I'm all for lowering the Schwartz factor, but it is annoying when CPAN authors remove all their older module versions the second they update it on CPAN.
Why? Because it leaves re-distributors (FreeBSD ports tree, in this case) with very little (no) time to upgrade the distribution. See, the FreeBSD ports tree contains the version number of the module, so when that module is removed from CPAN, it is not longer installable via the ports tree, until the maintainer has had time to 1) discover that the module has been upgraded, and 2) get it into the tree. Normally, with the vigilant maintainers and committers we have on the project, this doesn't take so long, maybe a day or two. On top of this, we have the delay of the user syncronising his local ports tree, but I would expect most users to do this before installing stuff, anyway.
So my message for CPAN authors is: please do remove old, stale modules from CPAN, but please keep a few of the newer versions, at least for a couple of weeks. This makes the life a bit easier for the rest of us. Thanks in advance
The YAPC Europe Foundation, in their infinite wisdom, have selected the bid from Copenhagen to hold next year's YAPC::EU. The organisers are currently worried about what the auction will turn up...
NPW2007 is two days away, but with the SAS strike going on, who knows how many people will be able to get here on time?
Many of the participants are local, but a lot of the speakers are flying in, and I'm worried about how many holes that will leave in the schedule.
Update, Thu Apr 26 23:57 CEST: The strike is over, but they say there will still be cancellations friday, as we approach normality. At least people should be able the get home in good order.
The NPW2007 schedule is done, and is looking very good indeed.
jonasbn has done a helluva job in getting some very interesting speakers, and I'm looking so much forward to the workshop. There will be a lot of experienced Perl hackers to learn from and be inspired by. And Perl 6 is inching closer every day; we have 3 talks on the subject of the Perl of tomorrow.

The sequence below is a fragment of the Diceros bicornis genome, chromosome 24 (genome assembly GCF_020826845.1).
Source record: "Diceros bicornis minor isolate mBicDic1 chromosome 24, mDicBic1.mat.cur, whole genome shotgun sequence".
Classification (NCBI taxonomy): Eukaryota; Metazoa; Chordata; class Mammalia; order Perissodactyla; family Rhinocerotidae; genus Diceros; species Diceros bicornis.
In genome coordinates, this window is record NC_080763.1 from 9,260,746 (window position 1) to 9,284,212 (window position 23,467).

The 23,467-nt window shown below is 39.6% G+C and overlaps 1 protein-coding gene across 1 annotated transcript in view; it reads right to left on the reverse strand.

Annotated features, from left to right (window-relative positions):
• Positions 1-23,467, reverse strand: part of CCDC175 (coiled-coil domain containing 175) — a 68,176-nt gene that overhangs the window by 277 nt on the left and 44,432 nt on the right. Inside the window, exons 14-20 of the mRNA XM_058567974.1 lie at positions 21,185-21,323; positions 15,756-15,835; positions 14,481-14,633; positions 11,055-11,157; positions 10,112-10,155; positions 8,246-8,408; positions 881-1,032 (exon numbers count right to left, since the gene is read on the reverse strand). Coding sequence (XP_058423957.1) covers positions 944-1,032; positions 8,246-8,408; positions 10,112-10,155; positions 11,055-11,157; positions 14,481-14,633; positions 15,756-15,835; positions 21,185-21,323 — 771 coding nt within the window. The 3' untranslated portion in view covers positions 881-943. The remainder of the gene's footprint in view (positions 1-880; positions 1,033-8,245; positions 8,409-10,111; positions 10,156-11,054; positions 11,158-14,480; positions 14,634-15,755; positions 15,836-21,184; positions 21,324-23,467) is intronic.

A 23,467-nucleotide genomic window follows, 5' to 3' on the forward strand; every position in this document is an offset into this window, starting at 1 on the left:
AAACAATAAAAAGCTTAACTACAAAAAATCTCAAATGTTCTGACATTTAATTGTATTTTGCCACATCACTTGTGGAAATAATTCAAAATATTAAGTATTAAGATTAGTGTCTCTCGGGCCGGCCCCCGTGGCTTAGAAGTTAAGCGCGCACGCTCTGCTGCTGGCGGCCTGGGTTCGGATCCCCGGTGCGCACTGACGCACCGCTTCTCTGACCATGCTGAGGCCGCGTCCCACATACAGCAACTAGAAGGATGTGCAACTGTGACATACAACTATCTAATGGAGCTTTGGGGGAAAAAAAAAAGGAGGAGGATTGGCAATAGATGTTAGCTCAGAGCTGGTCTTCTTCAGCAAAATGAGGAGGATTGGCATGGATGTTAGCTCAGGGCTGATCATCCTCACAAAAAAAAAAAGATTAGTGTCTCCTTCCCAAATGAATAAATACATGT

If you have decided to attend, why don't you go and buy your ticket right now; there is still 3 more days of the 20% Early Bird discount. It won't get any cheaper.
So finally, I got my trip to YAPC::EU 2006 in Birmingham set up. Plane, hotel and conference booked. Better late than never. It seems we'll be 4 from Cph.pm, but that's ok. We might not get any t-shirt done this year, unfortunately. Oh well.
It's funny how technology goes around in circles...
It occurred to me today, that MSN's "people-icon" is a ludo-piece. They've tried masking it by giving it arms, but it is ludo-piece.
I wonder what that says about their attitude towards their customers...
Microsoft CTO Ray Ozzie, is no idiot:
Complexity kills. It sucks the life out of developers, it makes products difficult to plan, build and test, it introduces security challenges, and it causes end-user and administrator frustration. Moving forward, within all parts of the organization, each of us should ask “What’s different?”, and explore and embrace techniques to reduce complexity.
Sage advice. I know a few soon-to-be-former collegues who should take that to heart.
Bruce Schneier makes a very interesting point: Why did none of the PC anti-virus products discover the Sony rootkit? It has been around for over a year, so it seems these security vendors are either 1) incompetent or 2) willingly looking the other way. Even though you should never attribute to malice that which can be adequately explained by incompetence, this not an industry you would want to entrust with the security of your computing platform.
Now, this is far from the first time that the security industry is caught with its hand in the cookie jar, but this is a new twist. Where is Rob Rosenberger when you need him?
This comes to mind:
The huge yellow somethings went unnoticed at Goonhilly, they passed over Cape Canaveral without a blip, Woomera and Jodrell Bank looked straight through them - which was a pity because it was exactly the sort of thing they'd been looking for all these years.
Or so we thought...
Yesterday, my collegue Jesper and I were discussing the wonderful concept of 'corporate apathy', the fact that the increasing corporate bureaucracy and despotism turns people away from creative critisism, and leaves the corporation without (often much needed!) internal counterweights against the worst of the managerial mistakes.
The term 'corporate apathy' erupted from reading an article about a year ago, but neither Jesper nor myself could remember exactly *what* article. We spent a lot of time trying to locate it, but to no avail.
Today, I found it: Politics-Oriented Software Development. Brilliant piece.